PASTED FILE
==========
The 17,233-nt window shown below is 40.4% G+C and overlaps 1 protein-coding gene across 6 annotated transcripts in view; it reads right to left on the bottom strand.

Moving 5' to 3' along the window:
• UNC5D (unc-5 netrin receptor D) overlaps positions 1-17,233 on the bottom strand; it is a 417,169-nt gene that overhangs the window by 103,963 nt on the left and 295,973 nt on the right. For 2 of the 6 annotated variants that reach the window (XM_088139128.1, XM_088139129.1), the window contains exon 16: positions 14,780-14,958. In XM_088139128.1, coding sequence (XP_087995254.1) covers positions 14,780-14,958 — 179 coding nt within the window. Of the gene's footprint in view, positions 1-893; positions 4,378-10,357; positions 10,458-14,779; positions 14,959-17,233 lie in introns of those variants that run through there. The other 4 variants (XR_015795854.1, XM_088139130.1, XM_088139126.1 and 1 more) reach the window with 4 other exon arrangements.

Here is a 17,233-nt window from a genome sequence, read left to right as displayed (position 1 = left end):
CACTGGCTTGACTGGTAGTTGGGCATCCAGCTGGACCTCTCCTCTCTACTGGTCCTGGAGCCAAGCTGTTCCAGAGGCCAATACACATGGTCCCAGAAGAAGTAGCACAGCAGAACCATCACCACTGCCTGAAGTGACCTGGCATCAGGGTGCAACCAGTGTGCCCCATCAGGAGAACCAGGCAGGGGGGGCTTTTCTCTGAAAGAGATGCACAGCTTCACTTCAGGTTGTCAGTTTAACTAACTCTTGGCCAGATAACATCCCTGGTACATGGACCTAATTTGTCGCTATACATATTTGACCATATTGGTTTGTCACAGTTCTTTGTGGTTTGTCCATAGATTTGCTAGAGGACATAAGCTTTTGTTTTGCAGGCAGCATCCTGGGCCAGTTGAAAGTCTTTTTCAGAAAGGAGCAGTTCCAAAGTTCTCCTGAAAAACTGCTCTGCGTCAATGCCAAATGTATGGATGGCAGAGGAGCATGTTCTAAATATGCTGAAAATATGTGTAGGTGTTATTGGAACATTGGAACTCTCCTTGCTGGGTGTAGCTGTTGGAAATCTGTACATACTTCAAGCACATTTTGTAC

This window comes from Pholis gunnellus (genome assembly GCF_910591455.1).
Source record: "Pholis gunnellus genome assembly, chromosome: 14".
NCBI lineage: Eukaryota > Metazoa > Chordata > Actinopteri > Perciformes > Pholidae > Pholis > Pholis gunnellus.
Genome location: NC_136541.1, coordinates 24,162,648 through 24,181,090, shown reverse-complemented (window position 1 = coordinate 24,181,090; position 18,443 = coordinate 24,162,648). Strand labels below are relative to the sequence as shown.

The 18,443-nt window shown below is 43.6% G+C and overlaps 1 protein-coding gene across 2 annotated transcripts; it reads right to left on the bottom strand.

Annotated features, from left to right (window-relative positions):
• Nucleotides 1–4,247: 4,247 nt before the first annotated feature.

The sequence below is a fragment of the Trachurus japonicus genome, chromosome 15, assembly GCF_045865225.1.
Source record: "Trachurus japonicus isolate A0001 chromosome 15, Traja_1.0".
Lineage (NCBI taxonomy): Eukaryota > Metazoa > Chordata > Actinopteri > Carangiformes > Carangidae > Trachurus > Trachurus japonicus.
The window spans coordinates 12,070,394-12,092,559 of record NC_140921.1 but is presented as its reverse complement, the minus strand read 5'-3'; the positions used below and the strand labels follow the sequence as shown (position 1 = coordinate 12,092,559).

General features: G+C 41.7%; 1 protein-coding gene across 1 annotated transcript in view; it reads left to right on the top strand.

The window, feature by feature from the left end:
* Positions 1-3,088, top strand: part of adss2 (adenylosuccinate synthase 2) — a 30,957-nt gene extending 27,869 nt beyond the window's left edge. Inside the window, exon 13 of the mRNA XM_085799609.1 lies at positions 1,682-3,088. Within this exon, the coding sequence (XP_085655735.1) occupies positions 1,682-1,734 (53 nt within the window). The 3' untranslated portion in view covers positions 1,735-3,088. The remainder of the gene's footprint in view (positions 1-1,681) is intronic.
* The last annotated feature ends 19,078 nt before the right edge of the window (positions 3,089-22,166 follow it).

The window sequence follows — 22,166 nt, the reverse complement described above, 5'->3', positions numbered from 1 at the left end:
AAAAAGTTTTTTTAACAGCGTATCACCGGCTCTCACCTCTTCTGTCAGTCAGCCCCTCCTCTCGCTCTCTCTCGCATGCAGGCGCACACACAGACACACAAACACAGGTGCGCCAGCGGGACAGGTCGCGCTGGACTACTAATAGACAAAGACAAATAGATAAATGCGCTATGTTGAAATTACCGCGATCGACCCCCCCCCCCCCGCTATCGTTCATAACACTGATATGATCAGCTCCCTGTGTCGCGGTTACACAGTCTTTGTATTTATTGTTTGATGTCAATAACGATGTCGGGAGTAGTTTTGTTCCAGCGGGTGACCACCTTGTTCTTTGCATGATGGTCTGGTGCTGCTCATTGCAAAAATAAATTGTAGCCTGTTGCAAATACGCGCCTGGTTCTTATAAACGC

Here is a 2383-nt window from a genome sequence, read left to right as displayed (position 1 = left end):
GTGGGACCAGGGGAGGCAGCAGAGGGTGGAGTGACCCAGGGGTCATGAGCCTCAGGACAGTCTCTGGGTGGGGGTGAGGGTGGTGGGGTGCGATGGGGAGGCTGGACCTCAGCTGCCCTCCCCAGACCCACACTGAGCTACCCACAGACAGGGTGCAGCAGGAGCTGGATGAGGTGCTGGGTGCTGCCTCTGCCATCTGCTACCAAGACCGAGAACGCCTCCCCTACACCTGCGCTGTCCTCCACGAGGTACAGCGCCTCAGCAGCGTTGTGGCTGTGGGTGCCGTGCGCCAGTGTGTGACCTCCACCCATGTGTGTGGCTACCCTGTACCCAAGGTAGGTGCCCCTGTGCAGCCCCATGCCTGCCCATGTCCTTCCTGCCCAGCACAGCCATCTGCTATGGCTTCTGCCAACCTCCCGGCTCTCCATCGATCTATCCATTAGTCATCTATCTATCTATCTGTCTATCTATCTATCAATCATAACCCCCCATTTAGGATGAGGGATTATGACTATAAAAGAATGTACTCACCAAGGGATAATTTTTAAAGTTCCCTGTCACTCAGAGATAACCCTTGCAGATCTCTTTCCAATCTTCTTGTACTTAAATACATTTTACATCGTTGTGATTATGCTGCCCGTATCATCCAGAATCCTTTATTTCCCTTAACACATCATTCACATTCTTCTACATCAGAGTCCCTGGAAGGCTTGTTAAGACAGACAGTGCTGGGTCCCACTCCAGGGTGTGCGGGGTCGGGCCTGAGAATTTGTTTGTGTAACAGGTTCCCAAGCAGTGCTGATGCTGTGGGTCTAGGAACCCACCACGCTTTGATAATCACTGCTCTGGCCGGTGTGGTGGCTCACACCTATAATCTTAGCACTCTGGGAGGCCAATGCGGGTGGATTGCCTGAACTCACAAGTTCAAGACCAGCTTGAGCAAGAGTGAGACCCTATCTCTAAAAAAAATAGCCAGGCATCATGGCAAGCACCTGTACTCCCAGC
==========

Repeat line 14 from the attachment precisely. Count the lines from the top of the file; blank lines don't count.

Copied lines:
Source record: "Trachurus japonicus isolate A0001 chromosome 15, Traja_1.0".